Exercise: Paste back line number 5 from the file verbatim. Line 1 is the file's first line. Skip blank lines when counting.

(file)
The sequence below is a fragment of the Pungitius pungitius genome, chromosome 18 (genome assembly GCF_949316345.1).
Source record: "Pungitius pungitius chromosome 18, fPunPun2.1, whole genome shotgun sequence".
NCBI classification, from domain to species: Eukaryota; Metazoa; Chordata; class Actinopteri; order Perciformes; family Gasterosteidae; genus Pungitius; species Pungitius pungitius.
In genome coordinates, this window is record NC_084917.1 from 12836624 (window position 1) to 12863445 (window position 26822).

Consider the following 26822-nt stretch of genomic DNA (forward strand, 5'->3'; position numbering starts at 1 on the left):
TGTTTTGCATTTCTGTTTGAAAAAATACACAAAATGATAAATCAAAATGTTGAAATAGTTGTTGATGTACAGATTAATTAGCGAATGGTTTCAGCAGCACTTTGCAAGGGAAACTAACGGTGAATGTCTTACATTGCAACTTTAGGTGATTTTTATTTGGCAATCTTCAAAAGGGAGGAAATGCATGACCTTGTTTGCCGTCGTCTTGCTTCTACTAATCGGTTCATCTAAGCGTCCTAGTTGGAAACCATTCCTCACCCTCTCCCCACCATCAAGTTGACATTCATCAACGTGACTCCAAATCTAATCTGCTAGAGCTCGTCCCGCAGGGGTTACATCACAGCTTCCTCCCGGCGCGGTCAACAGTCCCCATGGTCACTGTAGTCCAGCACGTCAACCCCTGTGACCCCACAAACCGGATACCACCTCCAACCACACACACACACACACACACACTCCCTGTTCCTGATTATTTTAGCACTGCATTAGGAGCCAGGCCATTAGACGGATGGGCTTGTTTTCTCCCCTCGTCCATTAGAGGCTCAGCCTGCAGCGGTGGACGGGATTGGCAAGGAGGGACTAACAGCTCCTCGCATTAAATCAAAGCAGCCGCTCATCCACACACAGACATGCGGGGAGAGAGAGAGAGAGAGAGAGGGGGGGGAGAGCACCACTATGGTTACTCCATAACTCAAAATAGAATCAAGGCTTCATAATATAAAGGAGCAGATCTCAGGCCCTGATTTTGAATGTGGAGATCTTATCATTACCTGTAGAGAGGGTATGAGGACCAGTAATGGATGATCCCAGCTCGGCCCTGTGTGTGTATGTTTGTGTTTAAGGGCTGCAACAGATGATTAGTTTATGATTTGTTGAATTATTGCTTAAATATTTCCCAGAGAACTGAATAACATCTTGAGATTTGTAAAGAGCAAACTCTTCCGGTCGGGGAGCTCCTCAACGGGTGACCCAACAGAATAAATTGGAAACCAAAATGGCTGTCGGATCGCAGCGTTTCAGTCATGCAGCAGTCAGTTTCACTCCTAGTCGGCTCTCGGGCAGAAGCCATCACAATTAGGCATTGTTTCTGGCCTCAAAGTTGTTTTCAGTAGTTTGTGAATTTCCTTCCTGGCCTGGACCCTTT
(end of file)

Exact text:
Consider the following 26822-nt stretch of genomic DNA (forward strand, 5'->3'; position numbering starts at 1 on the left):